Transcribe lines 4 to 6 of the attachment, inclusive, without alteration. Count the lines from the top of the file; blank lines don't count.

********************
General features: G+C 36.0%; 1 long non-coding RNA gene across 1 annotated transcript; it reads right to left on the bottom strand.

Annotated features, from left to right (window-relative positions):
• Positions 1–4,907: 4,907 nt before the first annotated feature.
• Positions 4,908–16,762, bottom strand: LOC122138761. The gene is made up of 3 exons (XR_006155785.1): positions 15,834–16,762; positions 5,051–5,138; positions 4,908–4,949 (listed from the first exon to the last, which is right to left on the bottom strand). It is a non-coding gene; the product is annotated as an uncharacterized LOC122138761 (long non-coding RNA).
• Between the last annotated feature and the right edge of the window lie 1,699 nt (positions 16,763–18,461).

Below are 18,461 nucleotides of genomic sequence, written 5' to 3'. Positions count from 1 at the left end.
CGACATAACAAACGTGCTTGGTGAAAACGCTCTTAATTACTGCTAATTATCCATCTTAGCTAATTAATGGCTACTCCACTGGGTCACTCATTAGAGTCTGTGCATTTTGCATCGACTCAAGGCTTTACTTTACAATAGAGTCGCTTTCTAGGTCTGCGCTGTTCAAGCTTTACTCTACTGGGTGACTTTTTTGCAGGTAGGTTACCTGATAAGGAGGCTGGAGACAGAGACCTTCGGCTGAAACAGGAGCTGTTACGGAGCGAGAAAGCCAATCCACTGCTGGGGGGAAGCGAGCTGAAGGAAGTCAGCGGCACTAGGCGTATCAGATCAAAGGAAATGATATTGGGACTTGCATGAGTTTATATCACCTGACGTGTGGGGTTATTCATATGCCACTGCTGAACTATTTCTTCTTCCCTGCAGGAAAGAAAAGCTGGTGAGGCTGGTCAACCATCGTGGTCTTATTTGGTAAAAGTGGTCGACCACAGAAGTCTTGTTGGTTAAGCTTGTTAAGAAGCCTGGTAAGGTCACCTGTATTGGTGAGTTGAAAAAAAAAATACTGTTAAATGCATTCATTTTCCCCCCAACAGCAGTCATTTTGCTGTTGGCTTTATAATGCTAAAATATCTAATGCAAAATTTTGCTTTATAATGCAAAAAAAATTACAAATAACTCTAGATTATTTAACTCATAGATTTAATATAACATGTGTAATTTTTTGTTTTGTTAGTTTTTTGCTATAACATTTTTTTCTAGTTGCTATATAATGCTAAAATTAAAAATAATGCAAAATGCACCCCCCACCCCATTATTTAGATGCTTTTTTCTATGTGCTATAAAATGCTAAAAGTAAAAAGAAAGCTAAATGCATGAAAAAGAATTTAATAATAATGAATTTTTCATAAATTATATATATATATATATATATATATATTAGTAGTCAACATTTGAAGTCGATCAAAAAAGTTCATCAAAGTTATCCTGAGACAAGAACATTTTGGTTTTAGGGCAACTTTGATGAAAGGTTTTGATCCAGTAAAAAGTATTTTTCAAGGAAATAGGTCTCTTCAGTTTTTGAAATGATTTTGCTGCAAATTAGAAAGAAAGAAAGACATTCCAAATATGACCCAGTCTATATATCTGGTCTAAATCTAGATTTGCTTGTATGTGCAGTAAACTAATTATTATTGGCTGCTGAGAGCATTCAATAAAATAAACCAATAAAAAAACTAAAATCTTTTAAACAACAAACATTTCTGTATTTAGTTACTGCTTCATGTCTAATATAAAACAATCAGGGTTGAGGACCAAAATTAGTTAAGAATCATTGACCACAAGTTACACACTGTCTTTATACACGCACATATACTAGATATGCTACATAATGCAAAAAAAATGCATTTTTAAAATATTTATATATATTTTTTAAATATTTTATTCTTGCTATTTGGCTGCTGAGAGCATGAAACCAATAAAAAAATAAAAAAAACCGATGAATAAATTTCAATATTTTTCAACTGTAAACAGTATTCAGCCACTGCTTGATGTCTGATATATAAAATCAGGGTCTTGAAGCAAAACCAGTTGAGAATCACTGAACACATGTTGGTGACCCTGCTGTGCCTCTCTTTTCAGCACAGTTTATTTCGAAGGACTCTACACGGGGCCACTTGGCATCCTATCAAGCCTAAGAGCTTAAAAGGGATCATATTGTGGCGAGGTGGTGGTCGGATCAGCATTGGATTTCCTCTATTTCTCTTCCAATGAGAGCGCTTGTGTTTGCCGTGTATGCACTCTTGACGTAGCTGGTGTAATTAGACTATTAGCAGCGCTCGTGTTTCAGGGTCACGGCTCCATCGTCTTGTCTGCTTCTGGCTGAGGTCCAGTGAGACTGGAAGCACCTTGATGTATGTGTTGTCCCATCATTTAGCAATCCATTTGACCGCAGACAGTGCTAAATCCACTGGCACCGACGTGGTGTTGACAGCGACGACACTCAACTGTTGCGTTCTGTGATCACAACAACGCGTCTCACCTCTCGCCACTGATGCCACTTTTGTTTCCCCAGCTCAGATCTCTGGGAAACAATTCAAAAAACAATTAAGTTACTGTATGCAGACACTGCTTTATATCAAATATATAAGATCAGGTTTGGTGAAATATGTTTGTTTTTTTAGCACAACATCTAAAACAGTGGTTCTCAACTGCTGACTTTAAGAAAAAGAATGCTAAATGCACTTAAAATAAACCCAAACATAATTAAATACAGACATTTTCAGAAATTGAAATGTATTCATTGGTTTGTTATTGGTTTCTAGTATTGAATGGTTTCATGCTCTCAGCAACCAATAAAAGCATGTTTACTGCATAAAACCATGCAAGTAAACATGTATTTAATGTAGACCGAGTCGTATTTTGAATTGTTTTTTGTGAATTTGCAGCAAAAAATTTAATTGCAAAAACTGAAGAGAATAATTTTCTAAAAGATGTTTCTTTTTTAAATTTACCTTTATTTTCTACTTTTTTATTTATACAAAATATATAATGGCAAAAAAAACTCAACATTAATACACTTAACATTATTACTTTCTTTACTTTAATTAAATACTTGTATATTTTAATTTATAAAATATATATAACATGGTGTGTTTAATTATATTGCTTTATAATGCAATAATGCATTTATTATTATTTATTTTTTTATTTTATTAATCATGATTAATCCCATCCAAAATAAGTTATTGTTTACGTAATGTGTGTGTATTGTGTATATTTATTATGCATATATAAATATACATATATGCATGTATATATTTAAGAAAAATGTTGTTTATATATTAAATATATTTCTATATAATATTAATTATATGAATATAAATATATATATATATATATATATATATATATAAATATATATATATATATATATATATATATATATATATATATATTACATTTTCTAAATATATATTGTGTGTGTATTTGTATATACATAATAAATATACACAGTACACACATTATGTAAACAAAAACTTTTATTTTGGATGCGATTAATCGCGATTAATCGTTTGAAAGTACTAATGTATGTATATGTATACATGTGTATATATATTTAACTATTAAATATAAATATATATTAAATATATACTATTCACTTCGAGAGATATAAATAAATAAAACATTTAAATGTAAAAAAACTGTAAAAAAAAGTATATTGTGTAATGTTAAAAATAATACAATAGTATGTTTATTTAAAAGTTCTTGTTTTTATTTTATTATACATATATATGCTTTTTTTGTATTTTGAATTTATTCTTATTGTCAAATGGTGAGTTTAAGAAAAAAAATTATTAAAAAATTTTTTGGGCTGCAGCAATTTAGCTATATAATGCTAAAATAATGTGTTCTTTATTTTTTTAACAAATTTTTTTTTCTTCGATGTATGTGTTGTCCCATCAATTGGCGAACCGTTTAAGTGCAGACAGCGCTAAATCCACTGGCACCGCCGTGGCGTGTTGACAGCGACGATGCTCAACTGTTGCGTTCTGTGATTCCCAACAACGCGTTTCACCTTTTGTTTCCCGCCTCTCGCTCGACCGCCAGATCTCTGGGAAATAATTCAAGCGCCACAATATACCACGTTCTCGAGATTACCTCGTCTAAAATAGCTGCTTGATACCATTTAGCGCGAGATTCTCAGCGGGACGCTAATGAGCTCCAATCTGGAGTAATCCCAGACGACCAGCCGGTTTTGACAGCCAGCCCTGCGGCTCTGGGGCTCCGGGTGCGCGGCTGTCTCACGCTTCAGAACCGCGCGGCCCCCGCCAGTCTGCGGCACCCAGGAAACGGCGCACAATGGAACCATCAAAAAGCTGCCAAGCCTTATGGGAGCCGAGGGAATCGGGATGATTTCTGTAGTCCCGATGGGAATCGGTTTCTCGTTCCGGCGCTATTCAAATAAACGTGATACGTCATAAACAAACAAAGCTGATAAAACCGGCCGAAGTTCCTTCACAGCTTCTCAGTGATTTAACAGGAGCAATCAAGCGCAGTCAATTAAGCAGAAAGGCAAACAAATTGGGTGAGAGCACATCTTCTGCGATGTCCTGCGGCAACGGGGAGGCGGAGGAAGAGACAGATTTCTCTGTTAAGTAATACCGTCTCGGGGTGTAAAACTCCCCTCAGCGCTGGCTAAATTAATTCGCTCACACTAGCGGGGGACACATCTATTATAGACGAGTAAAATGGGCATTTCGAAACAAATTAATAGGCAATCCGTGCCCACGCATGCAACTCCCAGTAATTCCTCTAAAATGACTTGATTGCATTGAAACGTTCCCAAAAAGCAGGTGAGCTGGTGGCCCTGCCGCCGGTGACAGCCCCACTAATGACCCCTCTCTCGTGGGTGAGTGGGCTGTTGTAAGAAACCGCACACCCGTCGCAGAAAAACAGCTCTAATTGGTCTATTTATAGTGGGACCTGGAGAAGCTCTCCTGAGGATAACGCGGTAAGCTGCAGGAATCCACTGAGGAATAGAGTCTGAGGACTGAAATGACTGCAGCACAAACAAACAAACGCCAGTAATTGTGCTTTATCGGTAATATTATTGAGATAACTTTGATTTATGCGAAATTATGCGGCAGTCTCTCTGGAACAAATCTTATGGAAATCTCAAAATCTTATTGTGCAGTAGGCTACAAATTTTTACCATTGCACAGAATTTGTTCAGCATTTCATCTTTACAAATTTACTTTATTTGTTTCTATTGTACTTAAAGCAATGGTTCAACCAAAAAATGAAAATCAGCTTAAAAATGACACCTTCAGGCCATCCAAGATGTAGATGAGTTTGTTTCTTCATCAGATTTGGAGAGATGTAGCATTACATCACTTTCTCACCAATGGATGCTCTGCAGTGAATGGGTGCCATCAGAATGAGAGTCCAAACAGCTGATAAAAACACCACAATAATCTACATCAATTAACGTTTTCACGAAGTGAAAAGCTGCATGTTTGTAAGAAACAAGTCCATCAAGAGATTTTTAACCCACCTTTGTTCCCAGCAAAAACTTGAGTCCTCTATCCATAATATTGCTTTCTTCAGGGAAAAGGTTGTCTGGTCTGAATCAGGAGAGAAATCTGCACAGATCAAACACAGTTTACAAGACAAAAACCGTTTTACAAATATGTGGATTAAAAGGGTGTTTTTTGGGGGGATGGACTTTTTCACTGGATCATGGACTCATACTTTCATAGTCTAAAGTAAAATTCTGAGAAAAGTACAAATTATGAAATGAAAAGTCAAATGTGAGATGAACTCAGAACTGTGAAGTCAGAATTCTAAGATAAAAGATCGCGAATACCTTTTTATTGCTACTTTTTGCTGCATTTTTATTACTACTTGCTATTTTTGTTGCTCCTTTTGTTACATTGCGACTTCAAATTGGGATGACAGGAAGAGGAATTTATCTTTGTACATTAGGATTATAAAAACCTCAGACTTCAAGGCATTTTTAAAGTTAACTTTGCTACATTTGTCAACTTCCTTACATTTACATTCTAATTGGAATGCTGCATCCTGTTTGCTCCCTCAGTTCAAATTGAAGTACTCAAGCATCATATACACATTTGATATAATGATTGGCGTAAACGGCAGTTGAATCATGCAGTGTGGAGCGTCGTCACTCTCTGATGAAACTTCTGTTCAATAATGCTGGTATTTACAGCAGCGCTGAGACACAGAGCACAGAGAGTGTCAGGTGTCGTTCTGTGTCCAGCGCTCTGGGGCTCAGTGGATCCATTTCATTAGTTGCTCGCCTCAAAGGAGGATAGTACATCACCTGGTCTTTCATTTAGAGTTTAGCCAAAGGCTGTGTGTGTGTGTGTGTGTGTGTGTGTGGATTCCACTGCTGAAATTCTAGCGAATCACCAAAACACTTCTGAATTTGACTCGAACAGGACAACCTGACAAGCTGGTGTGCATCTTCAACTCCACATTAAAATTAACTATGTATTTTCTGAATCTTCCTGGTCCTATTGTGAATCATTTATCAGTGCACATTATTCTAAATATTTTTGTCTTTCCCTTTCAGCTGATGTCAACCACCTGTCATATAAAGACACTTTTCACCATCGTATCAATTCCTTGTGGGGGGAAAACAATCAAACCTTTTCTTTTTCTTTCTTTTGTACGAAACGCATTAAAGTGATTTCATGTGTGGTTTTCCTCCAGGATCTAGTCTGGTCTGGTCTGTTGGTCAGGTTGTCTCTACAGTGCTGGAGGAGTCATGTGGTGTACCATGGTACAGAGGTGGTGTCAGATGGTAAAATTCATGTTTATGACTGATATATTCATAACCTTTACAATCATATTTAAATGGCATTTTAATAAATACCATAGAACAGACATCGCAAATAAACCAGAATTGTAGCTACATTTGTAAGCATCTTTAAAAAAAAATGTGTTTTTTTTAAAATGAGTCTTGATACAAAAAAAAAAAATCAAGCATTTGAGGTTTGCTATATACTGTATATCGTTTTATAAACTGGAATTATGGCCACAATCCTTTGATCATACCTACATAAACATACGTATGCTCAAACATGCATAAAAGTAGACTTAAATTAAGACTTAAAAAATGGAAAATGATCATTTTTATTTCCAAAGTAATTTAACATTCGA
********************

• Positions 4,908–16,762, bottom strand: LOC122138761. The gene is made up of 3 exons (XR_006155785.1): positions 15,834–16,762; positions 5,051–5,138; positions 4,908–4,949 (listed from the first exon to the last, which is right to left on the bottom strand). It is a non-coding gene; the product is annotated as an uncharacterized LOC122138761 (long non-coding RNA).
• Between the last annotated feature and the right edge of the window lie 1,699 nt (positions 16,763–18,461).

Below are 18,461 nucleotides of genomic sequence, written 5' to 3'. Positions count from 1 at the left end.